The world's leading automakers have gathered in Germany to show off the latest in the new era of electric vehicles. European producers have been seen as lagging behind, and they are trying to fend off growing competition from China.
The International Motor Show Germany, held every two years, opened on Tuesday in Munich. It is considered one of the industry's highest-profile events.
Automakers this year are focused on cars that are cleaner for the environment. They want to be ready for the European Union's ban on new vehicles that emit carbon dioxide by 2035.
The chief of BMW Group Design, Adrian van Hooydonk, said, "I see there is much more competition now than ever before. So, I think the next five years will be very exciting, it will be tough."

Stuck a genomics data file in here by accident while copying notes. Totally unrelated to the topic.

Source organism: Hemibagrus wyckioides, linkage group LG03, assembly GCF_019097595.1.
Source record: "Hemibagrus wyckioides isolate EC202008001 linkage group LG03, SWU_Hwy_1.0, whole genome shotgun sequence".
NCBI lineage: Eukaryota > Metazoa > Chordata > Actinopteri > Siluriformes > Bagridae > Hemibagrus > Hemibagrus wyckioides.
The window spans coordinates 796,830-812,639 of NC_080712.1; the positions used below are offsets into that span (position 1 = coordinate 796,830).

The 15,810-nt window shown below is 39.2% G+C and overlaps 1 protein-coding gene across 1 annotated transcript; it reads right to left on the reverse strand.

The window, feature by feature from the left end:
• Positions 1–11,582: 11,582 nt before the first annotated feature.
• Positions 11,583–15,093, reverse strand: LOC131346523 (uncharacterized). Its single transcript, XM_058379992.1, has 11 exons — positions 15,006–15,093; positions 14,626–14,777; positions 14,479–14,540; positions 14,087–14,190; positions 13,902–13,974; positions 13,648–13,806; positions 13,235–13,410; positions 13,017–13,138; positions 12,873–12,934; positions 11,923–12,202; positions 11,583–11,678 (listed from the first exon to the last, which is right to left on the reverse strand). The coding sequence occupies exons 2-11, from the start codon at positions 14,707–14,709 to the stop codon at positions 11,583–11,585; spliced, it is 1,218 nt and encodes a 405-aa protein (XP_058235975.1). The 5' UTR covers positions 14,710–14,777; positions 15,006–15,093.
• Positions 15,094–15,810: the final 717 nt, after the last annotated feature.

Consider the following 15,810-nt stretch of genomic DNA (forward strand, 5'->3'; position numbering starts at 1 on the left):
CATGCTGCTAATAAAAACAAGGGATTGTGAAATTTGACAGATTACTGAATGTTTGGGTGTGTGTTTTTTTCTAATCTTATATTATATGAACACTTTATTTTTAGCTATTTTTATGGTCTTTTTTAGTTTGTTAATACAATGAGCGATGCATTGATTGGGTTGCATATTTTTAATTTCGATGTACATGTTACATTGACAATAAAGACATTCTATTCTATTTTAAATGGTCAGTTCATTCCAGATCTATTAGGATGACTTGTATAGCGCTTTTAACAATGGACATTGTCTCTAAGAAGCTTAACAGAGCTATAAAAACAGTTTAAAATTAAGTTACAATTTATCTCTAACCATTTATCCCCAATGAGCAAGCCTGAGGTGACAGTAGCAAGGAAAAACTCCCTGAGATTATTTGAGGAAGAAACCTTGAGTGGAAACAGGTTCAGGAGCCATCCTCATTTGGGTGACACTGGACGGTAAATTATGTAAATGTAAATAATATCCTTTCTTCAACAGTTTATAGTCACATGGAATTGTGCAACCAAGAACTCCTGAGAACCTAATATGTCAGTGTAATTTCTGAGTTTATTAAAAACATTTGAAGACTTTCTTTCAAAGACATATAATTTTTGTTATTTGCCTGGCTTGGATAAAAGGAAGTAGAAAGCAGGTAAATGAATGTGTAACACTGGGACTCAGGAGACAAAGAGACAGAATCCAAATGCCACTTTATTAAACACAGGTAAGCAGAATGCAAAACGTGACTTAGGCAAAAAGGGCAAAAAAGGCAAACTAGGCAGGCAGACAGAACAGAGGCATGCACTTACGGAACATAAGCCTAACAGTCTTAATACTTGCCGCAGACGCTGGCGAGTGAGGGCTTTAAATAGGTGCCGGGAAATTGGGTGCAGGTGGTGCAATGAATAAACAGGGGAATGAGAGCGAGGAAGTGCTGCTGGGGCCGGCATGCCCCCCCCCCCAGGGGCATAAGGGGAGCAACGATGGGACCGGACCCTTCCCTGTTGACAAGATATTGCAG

America's pioneering electric-car company, Tesla, returned to the event after a long absence.
And Chinese producers are eager to expand their presence. Seventy-five automakers and suppliers are at the show, which is more than double the number from the last event two years ago.
Leapmotor CEO Zhu Jiangming said, "Chinese EVs have a big advantage in technologies of autonomous driving and smart cockpits -- and the supply chain backing them."
German Chancellor Olaf Scholz visited the show on Tuesday. He said his country's automakers welcome all the challengers.
Scholz said, "There is absolutely no question about the international competitiveness of Germany as a car country."
Scholz plans to expand charging stations for electric vehicles across Germany. He said the push will make so-called "range anxiety" a thing of past for EV drivers.